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Ottawa ‘not satisfied’ sale of Radarsat maker MDA is in national interest

April 10, 2008, Ottawa - The federal government has served notice it is set to squelch the controversial sale of Canada's most famous space technology maker to an American armament company.


April 10, 2008
By Bruce Cheadle

April 10, 2008, Ottawa – The federal government has served notice it is set to squelch the controversial sale of Canada's most famous space technology maker to an American armament company.

Industry Minister Jim Prentice confirmed Thursday morning that he wrote to Alliant Techsystems Inc. on April 8 to advise the U.S.company that, "based on the information received at this time,'' he is not satisfied that the proposed sale of MacDonald, Dettwiler and Associates Ltd. is likely to be of net benefit to Canada.

Minnesota-based Aliant has 30 days "to make representations and submit undertakings'' in an attempt to alter this position.

The most valued asset in the proposed $1.325-billion transaction is the Radarsat 2 satellite, which represents a Cdn$445-million taxpayer investment and decades worth of intellectual property development.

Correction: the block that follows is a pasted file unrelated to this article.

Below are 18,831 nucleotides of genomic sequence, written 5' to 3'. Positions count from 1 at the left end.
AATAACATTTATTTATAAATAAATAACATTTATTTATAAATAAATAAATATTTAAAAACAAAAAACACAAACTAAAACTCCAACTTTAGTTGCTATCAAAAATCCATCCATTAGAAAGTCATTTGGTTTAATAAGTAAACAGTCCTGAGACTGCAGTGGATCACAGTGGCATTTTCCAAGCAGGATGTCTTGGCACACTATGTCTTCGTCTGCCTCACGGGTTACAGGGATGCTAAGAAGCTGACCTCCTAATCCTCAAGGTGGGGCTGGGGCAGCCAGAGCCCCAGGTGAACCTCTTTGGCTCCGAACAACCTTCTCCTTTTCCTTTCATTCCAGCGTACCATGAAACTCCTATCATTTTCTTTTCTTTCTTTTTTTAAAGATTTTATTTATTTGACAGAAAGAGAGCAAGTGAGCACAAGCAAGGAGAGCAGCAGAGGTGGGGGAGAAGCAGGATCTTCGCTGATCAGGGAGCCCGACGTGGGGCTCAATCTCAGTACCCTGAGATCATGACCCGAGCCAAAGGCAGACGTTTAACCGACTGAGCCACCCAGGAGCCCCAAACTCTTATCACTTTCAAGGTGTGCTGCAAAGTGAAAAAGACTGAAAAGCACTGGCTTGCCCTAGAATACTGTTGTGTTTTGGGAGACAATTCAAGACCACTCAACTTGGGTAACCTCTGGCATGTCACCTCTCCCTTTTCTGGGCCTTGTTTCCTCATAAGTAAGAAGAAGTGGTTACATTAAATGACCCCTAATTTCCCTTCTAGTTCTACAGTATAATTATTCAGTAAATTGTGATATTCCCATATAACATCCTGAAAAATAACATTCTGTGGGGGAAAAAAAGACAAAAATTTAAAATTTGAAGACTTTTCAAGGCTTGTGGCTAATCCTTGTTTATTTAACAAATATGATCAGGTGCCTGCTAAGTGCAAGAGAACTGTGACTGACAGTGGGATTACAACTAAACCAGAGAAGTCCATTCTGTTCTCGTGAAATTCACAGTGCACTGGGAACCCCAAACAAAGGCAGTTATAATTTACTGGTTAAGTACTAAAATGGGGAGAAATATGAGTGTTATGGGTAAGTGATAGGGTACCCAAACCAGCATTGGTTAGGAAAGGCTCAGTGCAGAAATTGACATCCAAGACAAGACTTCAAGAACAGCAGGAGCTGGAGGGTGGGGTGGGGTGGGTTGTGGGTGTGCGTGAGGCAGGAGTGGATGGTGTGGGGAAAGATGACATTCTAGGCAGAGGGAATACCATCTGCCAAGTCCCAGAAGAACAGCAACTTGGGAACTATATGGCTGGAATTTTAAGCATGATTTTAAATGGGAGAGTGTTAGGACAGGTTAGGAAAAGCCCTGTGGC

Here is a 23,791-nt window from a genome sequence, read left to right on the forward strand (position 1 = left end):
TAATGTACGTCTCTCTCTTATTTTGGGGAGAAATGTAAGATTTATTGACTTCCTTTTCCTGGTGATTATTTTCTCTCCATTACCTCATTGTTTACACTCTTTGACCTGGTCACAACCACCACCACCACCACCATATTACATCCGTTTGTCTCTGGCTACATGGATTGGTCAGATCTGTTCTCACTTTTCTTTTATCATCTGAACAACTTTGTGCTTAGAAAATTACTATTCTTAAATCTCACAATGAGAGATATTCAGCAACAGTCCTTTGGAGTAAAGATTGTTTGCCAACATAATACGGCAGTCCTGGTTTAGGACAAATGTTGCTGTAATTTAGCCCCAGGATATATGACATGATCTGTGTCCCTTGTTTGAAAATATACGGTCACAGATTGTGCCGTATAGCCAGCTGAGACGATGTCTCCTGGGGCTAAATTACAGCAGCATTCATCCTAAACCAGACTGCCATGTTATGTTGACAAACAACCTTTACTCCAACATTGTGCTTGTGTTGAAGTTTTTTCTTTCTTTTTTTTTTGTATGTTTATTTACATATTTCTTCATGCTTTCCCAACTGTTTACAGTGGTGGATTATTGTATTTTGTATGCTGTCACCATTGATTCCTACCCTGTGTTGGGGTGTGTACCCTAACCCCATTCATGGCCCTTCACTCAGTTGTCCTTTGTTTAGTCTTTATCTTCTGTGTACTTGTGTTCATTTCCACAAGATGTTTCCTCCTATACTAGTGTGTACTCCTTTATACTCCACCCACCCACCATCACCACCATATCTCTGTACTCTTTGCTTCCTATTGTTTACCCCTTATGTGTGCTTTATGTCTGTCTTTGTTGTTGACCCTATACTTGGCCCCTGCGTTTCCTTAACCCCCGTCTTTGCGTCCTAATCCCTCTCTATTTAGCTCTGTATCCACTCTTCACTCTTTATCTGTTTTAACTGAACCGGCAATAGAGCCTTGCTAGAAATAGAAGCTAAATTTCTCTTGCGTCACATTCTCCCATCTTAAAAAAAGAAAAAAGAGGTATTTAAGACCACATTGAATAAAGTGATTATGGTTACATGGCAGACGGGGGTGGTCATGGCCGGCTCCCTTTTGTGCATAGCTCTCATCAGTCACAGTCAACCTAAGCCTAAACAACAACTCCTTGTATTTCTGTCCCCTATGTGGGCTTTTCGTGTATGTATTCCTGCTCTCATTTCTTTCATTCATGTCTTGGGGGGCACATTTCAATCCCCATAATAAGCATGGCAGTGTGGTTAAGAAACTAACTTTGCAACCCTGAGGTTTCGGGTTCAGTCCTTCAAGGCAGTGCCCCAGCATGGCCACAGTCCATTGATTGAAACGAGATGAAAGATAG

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MacDonald, Dettwiler and Associates of Vancouver wants to sell its entire space technology division, including the Radarsat 2,Canadarm and Dextre, to Alliant, but the deal has faced growing unease over national security and sovereignty concerns.

Prentice had until April 19 to approve or reject the sale under the Investment Canada Act.
The Commons foreign affairs committee had unanimously agreed Tuesday to hold hearings on the proposed sale, criticized as asell-off of taxpayer-funded technology that is critical to the national interest.

The Commons industry committee has been hearing witnesses for weeks but Foreign Affairs Minister Maxime Bernier had side stepped the issue, even though he is the minister in charge of the Radarsat2, the most contentious aspect of the sale.

Alliant, with 17,000 employees and over US$4.1 billion in annual revenue, has its core business in conventional munitions and rocket motors, with a strategy to grow as a provider of advanced weaponry and space systems.

THE CANADIAN PRESS